Technologies
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WARF: P160384US02

Use of Salate Derivatives to Treat Multiple Sclerosis


INVENTORS -

Hector DeLuca, Lori Plum, Steven Marling, Yanping Wang

The Wisconsin Alumni Research Foundation (WARF) is seeking commercial partners interested in developing new therapeutic compounds to treat multiple sclerosis (MS). A team led by Prof. Hector DeLuca has shown that homosalate and octyl salicylate – ingredients commonly found in sunscreen – can dramatically suppress disease progression in EAE mice, a widely used animal model of MS.

Salate derivatives therefore may be useful in preventing or arresting the symptoms of MS, and provide new insights into mechanisms of controlling autoimmune disease.
OVERVIEWMultiple sclerosis (MS) is a chronic inflammatory autoimmune disease affecting 2.5 million people worldwide. The disease is difficult to manage and there is no cure. The underlying mechanism of MS progression is thought to be either destruction by the immune system or failure of myelin-producing cells. The cause of the disease is not known.

Current treatments attempt to improve symptoms after an attack and prevent new attacks. Medications are only modestly effective and may have side effects and be poorly tolerated. Life expectancy is five to 10 years lower than that of the unaffected population.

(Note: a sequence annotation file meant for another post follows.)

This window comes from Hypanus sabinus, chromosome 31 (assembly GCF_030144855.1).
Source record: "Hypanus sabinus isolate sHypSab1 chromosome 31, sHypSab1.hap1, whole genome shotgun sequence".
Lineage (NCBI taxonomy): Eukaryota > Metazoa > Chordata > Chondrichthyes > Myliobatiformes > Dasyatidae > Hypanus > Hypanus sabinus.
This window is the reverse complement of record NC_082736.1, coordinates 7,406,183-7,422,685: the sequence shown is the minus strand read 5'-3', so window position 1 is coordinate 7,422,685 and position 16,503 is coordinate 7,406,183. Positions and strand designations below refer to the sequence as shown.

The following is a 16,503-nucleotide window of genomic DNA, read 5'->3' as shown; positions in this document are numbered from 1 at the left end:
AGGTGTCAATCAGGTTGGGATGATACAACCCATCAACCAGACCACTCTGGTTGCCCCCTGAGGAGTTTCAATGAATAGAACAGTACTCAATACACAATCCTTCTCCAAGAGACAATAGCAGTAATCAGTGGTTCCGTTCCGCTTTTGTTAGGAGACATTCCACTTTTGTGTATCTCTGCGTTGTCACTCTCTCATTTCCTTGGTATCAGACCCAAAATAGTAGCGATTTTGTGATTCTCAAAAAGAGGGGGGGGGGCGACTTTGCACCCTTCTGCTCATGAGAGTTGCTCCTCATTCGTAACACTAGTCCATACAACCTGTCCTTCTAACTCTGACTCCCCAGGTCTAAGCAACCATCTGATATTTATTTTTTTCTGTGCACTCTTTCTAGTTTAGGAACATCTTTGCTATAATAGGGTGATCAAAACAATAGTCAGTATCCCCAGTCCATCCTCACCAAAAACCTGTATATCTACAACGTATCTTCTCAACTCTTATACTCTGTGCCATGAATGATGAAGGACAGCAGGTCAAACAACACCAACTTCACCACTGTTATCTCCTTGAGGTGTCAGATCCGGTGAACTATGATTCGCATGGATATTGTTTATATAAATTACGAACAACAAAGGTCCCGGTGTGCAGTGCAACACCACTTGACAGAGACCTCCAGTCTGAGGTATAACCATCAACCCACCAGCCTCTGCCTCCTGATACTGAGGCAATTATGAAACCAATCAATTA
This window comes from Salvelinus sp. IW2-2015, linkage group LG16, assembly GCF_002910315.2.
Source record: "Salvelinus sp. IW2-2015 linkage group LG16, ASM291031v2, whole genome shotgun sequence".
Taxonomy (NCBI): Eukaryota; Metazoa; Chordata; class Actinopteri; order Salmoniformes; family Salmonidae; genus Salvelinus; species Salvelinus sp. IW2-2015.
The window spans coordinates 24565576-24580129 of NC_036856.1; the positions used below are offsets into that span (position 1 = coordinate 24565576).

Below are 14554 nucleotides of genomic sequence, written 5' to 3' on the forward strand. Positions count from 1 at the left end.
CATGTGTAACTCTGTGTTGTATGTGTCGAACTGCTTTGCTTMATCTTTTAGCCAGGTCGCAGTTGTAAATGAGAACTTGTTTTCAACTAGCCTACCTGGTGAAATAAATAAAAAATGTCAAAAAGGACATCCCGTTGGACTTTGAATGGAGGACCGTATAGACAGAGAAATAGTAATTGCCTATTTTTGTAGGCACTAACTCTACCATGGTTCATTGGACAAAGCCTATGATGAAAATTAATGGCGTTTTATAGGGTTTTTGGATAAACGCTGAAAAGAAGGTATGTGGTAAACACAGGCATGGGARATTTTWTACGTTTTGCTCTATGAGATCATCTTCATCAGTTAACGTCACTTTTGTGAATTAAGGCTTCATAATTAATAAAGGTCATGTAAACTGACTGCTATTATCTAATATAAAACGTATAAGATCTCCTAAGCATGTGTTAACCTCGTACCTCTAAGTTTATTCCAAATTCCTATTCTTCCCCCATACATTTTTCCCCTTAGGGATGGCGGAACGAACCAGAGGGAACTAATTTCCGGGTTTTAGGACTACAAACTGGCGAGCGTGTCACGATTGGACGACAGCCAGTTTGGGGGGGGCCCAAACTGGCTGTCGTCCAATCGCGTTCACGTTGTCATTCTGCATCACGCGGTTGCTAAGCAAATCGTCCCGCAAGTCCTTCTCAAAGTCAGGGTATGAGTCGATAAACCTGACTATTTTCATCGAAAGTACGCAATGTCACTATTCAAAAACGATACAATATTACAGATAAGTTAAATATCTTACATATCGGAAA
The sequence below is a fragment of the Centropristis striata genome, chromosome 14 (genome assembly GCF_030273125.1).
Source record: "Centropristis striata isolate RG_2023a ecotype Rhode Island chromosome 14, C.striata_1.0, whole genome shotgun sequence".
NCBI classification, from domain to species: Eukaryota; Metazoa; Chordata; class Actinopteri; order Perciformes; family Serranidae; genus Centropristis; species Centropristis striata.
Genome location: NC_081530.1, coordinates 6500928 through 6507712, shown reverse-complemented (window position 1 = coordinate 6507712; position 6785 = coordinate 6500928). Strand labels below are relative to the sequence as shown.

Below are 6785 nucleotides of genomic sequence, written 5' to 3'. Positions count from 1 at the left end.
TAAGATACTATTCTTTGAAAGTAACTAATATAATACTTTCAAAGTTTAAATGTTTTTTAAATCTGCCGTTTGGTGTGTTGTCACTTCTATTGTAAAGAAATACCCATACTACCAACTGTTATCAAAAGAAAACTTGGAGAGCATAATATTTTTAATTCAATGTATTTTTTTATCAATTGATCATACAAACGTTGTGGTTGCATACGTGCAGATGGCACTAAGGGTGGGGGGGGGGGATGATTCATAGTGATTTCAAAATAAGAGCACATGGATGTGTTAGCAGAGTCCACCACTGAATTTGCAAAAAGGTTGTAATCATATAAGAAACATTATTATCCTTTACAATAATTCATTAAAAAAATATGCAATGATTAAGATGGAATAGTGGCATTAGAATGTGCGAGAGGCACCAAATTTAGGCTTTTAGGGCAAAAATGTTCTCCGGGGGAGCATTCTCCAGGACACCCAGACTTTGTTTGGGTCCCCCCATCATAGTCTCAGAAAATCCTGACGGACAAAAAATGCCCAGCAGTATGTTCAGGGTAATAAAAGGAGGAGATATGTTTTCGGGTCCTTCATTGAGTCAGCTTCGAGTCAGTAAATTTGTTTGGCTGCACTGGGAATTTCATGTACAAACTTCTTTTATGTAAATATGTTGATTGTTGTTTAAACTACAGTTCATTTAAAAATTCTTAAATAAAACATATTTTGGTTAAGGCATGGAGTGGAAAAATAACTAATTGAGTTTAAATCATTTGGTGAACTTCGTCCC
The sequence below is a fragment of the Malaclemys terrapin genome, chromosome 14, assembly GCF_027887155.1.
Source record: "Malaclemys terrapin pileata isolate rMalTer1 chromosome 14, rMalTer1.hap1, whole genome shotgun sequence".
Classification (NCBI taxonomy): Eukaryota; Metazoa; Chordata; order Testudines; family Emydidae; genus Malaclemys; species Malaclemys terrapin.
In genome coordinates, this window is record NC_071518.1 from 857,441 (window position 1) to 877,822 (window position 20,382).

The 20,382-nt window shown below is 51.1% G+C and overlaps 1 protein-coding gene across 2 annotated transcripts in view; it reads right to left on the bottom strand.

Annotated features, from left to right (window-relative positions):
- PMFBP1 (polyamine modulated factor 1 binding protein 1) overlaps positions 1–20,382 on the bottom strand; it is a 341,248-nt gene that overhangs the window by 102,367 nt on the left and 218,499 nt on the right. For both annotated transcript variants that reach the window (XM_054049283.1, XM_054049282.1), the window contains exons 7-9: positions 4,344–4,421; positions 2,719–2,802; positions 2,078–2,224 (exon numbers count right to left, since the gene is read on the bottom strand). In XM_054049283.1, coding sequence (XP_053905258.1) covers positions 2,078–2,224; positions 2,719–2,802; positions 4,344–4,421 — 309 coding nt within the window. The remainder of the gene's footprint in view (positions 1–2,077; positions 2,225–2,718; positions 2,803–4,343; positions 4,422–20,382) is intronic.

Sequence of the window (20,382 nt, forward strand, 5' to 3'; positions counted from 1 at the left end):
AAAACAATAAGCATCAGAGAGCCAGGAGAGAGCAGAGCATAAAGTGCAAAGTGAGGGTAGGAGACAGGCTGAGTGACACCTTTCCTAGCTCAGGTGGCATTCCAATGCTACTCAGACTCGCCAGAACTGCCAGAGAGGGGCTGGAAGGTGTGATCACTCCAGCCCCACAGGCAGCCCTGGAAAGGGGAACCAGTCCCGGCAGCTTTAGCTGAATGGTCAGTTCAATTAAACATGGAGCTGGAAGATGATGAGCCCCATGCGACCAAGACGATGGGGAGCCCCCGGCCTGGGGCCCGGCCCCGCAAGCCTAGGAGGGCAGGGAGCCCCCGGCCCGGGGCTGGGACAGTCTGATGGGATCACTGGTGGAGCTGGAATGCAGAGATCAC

THE INVENTIONUW–Madison researchers led by Prof. Hector DeLuca have discovered that two specific salate esters commonly found in sunscreen almost completely prevented experimental autoimmune encephalomyelitis (EAE) development in mice without affecting body weight. Salicylates are well-known nonsteroidal anti-inflammatory drugs (NSAIDs); the complete suppression of EAE by topical administration of homosalate and octyl salicylate is a novel finding.
APPLICATIONS
  • Treatment of multiple sclerosis
KEY BENEFITS
  • Preclinical results in a mouse model indicate effectiveness without adverse effects.
STAGE OF DEVELOPMENTFigure 3A from the patent application (bottom) shows that homosalate and octyl salicylate suppress EAE development in the mouse model of MS. When tested directly both salates were equally active at ca. 1.5 g/kg in suppressing EAE. The only adverse effect observed was a temporary mild skin irritation.
Contact Information
For current licensing status, please contact John Nagel at jnagel@warf.org or 608-960-9848.
FIGURES

Sunscreen ingredients suppress disease progression in a mouse model of MS. Sunscreen ingredients suppress disease progression in a mouse model of MS.


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